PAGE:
Southern HIV/AIDS Awareness Day: Funding key to reducing cases, deaths


*This article by Marvell L. Terry II, program manager for the Southern HIV Impact Fund and AIDS United, originally appeared in MLK50.

The racism and biases impacting Black and Brown people at this moment have been an obstacle to progress in fighting HIV/AIDS for decades. Nowhere is this more evident than in the South.

Southern HIV/AIDS Awareness Day, which is today, was created two years ago to bring attention to this alarming issue: The South is the epicenter of the national HIV/AIDS epidemic in the U.S.

Of the 38,000 new cases in the country in 2018, 51% were in the South, according to the Centers for Disease Control and Prevention, though the region accounted for only 36 percent of the population. In Memphis and Shelby County, there were 304 newly diagnosed HIV cases in 2018, while a total of 6,090 people were living with the disease — 85.7% of them black.

The survival rate is lower in the South, too: In 2016, 39% of all deaths (6,045) of HIV-positive people in the U.S. were in “Deep South” states (Alabama, Florida, Georgia, Louisiana, Mississippi, North and South Carolina, Tennessee and Texas), according to a study by the Center for Health Policy & Inequalities Research at Duke University.

The reasons behind this are complicated, but also similar to those we see with COVID-19. In fact, communities that have 13% or greater population of Black Americans, which are largely in the South, have an increased distribution of both COVID-19 and HIV.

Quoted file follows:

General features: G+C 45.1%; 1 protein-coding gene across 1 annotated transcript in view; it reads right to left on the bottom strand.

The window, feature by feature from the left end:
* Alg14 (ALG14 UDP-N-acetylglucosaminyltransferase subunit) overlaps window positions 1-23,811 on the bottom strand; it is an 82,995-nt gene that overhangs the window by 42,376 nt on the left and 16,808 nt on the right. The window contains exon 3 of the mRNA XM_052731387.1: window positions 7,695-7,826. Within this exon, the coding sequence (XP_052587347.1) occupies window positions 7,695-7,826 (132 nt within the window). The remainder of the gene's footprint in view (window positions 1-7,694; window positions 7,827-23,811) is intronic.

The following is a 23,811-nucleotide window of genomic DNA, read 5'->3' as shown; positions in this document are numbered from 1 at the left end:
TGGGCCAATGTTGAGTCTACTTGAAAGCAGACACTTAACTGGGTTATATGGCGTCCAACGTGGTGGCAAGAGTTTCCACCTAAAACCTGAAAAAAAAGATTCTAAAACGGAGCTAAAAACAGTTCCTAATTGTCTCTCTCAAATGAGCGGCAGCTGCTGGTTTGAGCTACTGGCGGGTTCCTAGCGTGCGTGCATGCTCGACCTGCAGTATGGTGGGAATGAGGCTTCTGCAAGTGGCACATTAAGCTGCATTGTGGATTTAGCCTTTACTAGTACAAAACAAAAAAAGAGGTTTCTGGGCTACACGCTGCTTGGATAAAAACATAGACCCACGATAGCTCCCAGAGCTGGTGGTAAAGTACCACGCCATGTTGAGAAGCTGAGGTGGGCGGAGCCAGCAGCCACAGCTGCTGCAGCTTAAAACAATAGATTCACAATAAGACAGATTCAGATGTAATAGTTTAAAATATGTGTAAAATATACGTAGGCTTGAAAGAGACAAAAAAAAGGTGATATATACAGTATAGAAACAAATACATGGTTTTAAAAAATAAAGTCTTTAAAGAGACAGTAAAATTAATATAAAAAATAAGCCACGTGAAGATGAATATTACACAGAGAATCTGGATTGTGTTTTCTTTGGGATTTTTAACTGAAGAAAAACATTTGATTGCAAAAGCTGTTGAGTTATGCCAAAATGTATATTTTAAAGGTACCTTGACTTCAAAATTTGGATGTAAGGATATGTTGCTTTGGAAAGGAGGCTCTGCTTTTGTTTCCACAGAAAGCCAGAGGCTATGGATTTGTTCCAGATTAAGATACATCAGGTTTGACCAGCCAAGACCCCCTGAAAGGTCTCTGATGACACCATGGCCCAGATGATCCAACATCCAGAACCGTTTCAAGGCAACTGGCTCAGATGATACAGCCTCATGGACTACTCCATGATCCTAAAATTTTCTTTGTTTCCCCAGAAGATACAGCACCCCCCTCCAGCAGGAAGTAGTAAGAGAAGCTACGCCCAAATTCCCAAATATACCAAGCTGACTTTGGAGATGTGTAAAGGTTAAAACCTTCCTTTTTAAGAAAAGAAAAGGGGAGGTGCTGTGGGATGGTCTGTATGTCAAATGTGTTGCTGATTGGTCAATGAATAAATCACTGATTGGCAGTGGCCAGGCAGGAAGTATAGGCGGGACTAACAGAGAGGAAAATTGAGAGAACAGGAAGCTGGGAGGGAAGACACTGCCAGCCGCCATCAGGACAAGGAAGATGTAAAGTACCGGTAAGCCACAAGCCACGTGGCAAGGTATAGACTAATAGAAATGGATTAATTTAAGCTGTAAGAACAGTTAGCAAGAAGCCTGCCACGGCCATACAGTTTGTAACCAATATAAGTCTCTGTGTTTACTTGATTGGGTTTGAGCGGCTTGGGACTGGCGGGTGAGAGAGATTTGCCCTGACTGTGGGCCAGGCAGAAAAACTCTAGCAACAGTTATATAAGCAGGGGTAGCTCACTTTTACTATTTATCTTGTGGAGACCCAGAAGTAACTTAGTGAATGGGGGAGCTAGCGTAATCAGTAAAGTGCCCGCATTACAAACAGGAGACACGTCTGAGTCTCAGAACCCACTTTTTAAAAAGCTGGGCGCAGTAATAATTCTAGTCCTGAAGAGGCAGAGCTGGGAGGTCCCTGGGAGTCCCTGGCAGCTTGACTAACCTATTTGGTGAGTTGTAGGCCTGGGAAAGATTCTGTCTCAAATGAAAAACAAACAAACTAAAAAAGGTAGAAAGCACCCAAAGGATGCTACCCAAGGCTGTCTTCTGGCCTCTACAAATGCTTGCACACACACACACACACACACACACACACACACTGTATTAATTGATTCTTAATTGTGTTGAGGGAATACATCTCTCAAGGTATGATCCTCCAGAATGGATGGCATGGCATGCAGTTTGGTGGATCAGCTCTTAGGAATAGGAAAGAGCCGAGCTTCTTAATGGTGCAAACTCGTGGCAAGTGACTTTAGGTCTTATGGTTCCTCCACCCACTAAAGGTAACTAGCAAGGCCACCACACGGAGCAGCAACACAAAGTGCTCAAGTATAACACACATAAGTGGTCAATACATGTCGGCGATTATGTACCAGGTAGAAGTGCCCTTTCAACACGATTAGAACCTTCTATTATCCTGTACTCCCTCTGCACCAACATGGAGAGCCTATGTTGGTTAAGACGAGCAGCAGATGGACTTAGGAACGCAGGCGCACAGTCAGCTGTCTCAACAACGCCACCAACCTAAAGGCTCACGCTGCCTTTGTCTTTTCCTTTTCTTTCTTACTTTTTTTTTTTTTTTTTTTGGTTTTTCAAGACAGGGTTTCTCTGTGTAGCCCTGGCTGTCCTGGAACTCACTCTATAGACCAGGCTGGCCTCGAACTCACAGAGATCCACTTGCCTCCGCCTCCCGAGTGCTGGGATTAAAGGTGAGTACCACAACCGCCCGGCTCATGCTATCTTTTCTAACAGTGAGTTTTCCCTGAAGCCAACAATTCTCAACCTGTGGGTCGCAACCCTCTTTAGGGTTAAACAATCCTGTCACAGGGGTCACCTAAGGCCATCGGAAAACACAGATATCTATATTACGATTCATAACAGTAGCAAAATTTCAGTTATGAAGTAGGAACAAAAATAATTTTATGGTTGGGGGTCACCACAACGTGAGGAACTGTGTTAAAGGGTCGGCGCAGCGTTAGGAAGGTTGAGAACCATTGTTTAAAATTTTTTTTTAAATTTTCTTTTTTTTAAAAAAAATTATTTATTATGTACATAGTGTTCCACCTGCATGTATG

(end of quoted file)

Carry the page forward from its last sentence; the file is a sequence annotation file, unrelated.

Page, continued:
Structural issues including inadequate insurance and the absence of Medicaid expansion are a factor. But they are exacerbated by systemic issues including poverty, stigma, homophobia, transphobia, and racism.

I know this firsthand because it is my own experience.

In the early 2000s, I was living in my hometown of Memphis when I was diagnosed with HIV. Funding, from sources like the Ryan White program, was not readily accessible and information was equally hard to come by.

At the time, I had never met another Black gay man living with HIV openly; I had no one to advise me or offer wisdom. I also had no idea how sick I was. Ultimately, I was put in a position that many still are today; forced to choose between medication and rent. Not wanting to become homeless, I chose rent.

My community of friends saved my life, getting me back into care, taking me to appointments, and checking to make sure I’d taken my medicine. But my experience taught me that there was a gap in organizations that understood my experience and those led by people who looked like me.

Read the full article here.